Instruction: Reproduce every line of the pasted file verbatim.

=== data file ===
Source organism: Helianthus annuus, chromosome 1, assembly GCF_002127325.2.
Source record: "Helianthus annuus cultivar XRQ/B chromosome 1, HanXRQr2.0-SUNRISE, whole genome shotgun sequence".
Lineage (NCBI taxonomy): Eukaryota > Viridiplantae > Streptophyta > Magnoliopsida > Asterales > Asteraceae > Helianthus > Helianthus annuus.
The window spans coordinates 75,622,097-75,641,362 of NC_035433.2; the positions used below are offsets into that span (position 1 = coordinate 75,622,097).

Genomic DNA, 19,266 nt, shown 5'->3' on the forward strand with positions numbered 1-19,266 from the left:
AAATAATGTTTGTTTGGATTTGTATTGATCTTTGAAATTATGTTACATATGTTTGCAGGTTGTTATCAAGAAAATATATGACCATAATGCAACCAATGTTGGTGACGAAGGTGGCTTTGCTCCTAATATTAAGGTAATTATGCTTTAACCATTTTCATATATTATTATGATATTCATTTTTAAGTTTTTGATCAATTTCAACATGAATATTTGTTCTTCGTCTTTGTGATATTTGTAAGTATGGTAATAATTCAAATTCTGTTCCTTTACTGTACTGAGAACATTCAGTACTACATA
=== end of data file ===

Source organism: Helianthus annuus, chromosome 1, assembly GCF_002127325.2.
Source record: "Helianthus annuus cultivar XRQ/B chromosome 1, HanXRQr2.0-SUNRISE, whole genome shotgun sequence".
Lineage (NCBI taxonomy): Eukaryota > Viridiplantae > Streptophyta > Magnoliopsida > Asterales > Asteraceae > Helianthus > Helianthus annuus.
The window spans coordinates 75,622,097-75,641,362 of NC_035433.2; the positions used below are offsets into that span (position 1 = coordinate 75,622,097).

Genomic DNA, 19,266 nt, shown 5'->3' on the forward strand with positions numbered 1-19,266 from the left:
AAATAATGTTTGTTTGGATTTGTATTGATCTTTGAAATTATGTTACATATGTTTGCAGGTTGTTATCAAGAAAATATATGACCATAATGCAACCAATGTTGGTGACGAAGGTGGCTTTGCTCCTAATATTAAGGTAATTATGCTTTAACCATTTTCATATATTATTATGATATTCATTTTTAAGTTTTTGATCAATTTCAACATGAATATTTGTTCTTCGTCTTTGTGATATTTGTAAGTATGGTAATAATTCAAATTCTGTTCCTTTACTGTACTGAGAACATTCAGTACTACATA